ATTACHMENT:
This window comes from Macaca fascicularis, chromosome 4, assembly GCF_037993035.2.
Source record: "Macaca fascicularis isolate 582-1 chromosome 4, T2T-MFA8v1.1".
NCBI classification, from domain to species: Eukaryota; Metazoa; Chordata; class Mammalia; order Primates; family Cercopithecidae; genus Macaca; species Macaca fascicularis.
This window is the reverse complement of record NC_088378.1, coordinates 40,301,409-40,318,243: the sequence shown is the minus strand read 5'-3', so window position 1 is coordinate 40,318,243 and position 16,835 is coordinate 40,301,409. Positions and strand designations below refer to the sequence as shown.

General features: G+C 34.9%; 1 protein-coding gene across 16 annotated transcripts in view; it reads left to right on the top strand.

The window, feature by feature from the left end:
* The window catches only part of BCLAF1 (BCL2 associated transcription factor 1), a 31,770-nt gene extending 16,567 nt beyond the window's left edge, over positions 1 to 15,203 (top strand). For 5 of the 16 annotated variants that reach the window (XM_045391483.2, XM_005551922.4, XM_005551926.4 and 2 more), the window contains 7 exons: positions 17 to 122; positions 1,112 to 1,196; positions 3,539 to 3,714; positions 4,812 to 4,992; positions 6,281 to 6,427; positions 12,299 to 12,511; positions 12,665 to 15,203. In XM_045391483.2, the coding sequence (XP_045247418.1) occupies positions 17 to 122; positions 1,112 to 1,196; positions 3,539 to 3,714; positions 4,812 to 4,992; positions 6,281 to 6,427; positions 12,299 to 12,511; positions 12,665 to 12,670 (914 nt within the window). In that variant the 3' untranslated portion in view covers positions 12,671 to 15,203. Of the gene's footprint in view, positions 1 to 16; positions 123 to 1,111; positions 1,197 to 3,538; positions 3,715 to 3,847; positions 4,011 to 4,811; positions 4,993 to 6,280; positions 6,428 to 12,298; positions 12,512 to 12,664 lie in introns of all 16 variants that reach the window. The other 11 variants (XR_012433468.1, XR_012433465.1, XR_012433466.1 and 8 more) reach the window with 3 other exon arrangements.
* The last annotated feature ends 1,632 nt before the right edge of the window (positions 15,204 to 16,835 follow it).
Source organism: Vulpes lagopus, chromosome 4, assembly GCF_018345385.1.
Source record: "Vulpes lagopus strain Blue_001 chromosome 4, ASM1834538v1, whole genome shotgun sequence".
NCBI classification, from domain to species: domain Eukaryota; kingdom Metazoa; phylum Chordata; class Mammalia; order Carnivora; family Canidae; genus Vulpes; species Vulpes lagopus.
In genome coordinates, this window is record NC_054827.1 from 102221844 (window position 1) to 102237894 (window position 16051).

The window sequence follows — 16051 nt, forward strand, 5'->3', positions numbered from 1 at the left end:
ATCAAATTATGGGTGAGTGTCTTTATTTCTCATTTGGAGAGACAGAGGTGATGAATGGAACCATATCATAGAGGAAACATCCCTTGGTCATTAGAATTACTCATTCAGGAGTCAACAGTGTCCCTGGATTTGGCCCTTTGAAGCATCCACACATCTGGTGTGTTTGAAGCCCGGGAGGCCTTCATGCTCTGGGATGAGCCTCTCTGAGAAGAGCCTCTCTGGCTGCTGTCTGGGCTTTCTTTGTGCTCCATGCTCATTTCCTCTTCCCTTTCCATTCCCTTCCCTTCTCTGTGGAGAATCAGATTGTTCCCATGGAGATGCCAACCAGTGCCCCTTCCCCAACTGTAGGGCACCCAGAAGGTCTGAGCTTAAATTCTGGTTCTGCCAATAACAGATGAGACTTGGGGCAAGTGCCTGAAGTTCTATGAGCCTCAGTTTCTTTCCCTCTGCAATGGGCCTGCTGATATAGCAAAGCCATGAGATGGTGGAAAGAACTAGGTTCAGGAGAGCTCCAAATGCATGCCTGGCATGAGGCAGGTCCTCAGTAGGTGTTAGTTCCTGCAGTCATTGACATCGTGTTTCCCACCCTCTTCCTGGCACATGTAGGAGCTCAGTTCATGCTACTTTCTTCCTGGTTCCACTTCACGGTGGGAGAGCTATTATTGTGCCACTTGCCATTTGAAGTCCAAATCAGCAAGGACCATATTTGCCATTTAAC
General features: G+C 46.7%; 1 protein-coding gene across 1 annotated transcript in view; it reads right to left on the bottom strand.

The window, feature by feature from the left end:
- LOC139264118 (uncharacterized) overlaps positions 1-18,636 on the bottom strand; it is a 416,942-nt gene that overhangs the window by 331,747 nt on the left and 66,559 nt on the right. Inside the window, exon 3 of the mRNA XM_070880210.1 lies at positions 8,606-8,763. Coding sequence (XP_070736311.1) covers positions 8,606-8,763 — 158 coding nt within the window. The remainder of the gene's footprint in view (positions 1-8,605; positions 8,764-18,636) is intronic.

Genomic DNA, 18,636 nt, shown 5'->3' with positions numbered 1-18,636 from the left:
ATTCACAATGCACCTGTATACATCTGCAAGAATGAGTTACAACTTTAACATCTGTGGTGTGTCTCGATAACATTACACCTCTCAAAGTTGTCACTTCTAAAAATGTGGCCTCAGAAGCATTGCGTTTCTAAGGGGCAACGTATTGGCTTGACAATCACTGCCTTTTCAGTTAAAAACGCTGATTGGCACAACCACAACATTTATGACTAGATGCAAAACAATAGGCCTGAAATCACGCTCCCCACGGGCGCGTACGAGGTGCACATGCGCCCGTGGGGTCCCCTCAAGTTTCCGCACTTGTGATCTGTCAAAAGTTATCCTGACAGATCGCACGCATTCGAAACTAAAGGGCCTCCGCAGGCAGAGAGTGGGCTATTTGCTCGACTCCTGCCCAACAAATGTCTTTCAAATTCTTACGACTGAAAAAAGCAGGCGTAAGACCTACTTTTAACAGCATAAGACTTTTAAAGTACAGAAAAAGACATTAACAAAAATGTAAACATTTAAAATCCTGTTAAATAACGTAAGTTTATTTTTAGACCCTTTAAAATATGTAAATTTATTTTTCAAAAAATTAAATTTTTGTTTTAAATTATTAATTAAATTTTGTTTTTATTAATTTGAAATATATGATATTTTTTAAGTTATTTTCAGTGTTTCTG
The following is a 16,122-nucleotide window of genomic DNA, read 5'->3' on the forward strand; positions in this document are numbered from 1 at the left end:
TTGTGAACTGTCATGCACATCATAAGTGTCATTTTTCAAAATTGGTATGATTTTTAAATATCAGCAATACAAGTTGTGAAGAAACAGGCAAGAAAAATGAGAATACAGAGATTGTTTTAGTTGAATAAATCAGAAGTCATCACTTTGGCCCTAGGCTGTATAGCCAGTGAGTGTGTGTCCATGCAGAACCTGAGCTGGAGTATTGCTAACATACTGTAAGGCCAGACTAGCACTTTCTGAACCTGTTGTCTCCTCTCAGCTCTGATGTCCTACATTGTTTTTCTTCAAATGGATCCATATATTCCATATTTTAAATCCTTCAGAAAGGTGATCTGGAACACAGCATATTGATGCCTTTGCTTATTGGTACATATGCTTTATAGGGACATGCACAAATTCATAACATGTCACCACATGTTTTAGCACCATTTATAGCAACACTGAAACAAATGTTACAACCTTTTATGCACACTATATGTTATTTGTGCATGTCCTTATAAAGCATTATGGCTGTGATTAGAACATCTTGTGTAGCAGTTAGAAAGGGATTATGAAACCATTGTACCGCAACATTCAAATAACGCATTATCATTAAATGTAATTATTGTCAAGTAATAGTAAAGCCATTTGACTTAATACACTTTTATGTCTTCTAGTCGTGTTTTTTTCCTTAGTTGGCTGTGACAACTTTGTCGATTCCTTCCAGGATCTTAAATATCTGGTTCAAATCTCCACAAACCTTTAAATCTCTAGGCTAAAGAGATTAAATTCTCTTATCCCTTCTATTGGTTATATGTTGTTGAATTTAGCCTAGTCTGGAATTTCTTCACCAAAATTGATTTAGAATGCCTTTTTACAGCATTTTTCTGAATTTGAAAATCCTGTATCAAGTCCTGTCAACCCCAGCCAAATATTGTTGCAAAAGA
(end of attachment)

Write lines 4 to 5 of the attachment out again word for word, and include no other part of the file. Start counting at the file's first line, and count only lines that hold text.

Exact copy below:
This window is the reverse complement of record NC_088378.1, coordinates 40,301,409-40,318,243: the sequence shown is the minus strand read 5'-3', so window position 1 is coordinate 40,318,243 and position 16,835 is coordinate 40,301,409. Positions and strand designations below refer to the sequence as shown.

General features: G+C 34.9%; 1 protein-coding gene across 16 annotated transcripts in view; it reads left to right on the top strand.